On 3 September 2019, an under-construction RC-framed 3-story residential building collapsed possibly under excessive earth pressure buildup on the building back following a heavy rainfall. As the building was erected on the side of a near vertical natural soil deposit and the back side of the building was built of an RC retaining wall (which could also act as a shear wall of the building), the earth fill between the natural deposit and the retaining wall seems to have exerted the excessive earth pressure onto the whole building leading to its collapse. The real cause of the collapse can only be understood after a detailed investigation of the site, which may need all building drawings, study of earth pressure evaluation before design, stability calculations, foundation design details, etc., but about an hour of visual inspection by a Nepal Geotechnical Society team on 5 September 2019 has led the team to prepare a preliminary report based on what the team members inspected and saw at the building collapse site and its periphery. A 7-page report has been prepared for the reference of all interested engineers and can be downloaded as a PDF file (size: 2.1 MB) from here.

With limited time and resources and most importantly, with very limited/restricted cooperation from the residential area builder, it was not very easy to find out what exactly happened in the collapse site on that day, but about an hour of visual inspection has led the investigation team to understand the following points.

  1. While designing structural parts of the building, stability of the backside slope and backfill earth pressure were probably not appropriately and adequately evaluated.
  2. The RC retaining wall, which was probably also designed to serve as backside shear wall of the building was not properly designed and constructed. Based on the nature of the wall failure, there are enough rooms to suspect the quality of this wall construction
  3. Although the foundation system is still unconfirmed, there are chances that the foundation footings might have also settled or slid. If the foundation failure, either in sliding or in settlement did not take place, it is for sure that the building collapsed due to ground floor and first floor column failure in bending due to earth pressure push on the RC retaining wall.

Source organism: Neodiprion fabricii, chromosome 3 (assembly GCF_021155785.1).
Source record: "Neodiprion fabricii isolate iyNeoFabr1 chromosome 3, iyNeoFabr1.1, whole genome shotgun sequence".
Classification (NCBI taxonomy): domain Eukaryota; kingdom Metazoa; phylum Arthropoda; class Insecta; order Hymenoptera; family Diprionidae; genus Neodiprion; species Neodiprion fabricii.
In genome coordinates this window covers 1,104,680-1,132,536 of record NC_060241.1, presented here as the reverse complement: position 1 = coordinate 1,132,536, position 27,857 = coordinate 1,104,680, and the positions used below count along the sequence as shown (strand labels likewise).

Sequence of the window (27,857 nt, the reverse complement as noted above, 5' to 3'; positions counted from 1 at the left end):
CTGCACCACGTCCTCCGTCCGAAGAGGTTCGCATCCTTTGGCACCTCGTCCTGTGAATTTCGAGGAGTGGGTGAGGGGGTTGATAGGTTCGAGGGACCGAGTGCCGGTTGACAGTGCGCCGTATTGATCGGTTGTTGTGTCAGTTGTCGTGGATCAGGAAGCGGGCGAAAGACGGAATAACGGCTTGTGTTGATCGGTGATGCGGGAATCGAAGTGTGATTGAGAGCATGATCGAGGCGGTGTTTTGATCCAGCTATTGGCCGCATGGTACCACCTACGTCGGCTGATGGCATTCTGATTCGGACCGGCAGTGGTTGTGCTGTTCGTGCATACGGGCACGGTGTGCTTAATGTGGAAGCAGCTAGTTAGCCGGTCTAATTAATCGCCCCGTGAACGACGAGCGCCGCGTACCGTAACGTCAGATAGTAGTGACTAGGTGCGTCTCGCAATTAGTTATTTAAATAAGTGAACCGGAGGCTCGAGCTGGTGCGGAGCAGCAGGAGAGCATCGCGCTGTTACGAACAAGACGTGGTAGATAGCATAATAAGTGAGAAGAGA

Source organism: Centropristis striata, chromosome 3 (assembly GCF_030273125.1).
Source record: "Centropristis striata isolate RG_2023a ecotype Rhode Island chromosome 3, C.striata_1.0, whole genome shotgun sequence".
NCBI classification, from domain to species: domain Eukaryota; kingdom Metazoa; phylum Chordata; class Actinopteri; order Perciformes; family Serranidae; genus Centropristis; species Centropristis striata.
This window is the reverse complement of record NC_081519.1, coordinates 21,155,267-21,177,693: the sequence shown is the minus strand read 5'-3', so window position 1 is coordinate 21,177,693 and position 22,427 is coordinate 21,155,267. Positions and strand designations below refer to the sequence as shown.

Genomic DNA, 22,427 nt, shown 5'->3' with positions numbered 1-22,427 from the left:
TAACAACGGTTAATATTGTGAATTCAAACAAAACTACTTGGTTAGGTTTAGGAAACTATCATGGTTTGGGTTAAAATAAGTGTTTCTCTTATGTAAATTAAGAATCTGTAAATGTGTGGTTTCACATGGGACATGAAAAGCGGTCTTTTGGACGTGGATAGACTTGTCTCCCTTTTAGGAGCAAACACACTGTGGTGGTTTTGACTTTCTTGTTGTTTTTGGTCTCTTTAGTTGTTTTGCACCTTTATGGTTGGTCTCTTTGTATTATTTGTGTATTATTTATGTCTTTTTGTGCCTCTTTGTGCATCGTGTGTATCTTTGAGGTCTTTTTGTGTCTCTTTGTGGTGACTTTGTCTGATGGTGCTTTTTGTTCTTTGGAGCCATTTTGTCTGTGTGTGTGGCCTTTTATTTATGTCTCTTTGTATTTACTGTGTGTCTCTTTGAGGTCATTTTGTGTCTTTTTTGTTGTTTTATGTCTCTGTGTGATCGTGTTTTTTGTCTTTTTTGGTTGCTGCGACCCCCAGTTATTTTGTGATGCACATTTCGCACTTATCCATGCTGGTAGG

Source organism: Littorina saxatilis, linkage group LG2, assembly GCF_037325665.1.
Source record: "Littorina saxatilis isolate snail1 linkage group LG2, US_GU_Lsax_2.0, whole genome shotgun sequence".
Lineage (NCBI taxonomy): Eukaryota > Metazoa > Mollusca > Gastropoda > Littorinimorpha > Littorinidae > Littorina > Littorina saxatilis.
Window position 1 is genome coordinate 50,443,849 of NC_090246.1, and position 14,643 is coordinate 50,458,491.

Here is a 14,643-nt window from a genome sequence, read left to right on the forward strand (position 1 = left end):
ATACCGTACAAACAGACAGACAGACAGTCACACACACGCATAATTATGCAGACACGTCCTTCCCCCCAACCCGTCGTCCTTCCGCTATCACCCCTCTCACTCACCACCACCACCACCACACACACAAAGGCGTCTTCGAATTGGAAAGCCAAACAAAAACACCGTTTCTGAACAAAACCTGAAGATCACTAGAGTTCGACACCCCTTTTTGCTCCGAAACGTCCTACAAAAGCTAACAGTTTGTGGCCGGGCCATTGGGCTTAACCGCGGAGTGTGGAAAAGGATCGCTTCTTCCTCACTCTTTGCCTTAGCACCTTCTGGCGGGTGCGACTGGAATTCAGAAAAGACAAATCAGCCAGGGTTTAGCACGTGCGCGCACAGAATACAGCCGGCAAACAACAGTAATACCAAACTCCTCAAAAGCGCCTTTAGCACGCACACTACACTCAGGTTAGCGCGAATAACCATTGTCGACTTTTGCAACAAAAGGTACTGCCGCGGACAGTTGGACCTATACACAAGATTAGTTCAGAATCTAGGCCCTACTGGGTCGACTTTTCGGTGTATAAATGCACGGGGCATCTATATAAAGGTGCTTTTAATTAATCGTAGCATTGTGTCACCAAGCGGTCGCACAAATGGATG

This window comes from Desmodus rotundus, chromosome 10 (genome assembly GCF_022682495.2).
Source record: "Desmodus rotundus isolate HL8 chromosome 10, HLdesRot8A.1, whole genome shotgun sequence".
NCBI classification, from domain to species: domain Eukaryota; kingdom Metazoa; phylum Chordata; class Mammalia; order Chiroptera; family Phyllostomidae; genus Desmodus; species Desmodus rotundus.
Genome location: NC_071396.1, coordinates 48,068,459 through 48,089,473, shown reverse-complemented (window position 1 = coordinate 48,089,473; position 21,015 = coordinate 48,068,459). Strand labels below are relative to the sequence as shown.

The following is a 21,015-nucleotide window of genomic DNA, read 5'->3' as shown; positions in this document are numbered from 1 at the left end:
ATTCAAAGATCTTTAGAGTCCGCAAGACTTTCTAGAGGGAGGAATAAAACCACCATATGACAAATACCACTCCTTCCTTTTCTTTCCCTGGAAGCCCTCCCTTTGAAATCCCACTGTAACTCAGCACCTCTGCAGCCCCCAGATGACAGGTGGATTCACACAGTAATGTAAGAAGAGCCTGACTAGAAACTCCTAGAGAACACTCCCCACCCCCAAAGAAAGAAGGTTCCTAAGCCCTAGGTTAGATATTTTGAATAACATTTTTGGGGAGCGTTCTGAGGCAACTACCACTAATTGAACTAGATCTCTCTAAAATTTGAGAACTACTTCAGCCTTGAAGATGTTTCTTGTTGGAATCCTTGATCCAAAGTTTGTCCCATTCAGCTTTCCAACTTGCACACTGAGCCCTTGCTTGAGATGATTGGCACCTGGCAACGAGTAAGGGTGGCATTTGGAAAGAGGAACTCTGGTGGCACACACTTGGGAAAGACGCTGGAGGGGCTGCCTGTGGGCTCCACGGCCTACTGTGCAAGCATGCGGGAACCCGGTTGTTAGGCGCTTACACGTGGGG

4. Compared to other adjacent buildings (Figure 3), the backfill material width (i.e., the distance between the retaining wall and the natural ground) at the collapsed building site is greater, which might have exerted greater pressure on the retaining wall at this location only. The risk of failure of other buildings on the side and at similar sites in future is also high!
  5. This geotechnical-cum-structural risk seems very high in this area, especially because the builders seem to have developed this area by massive cutting and filling work, which might have led to poor ground conditions at many locations especially due to possible poor compaction and underground erosion. So, all ground stability-related (slope instability and subsidence/settlement) investigations and analyses must be carried out appropriately before designing the structural system.
  6. Moreover, all completed buildings in the similar risk of failure/collapse must be evaluated for stability by trained geotechnical, earthquake, and structural engineers.
  7. Government authorities need to interfere with the builder’s design details and make a mechanism to conduct detailed investigation of the building collapse so as to save people’s life and money and to promote engineers’ professional credit and the government’s existence itself.

Download the full report in PDF (size: 2.1 MB).

Thank you.
The Visual Inspection Team Members:

  1. Netra Prakash Bhandary, President, Nepal Geotechnical Society
  2. Indra Prasad Acharya, Vice President, Nepal Geotechnical Society
  3. Mandip Subedi, General Secretary, Nepal Geotechnical Society
  4. Udaya Raj Neupane, Executive Member, Nepal Geotechnical Society
  5. Mabin Dahal, President, Nepal Geotechnical Students Society
  6. Sanjaya Panday, Nepal Geotechnical Students Society
  7. Harish Paneru, Nepal Geotechnical Students Society
  8. Pawan Babu Bastola, Nepal Geotechnical Students Society
Visual inspection team members (Left to right: Pawan, Sanjaya, Mandip, Harish, Indra, Netra, Mabin)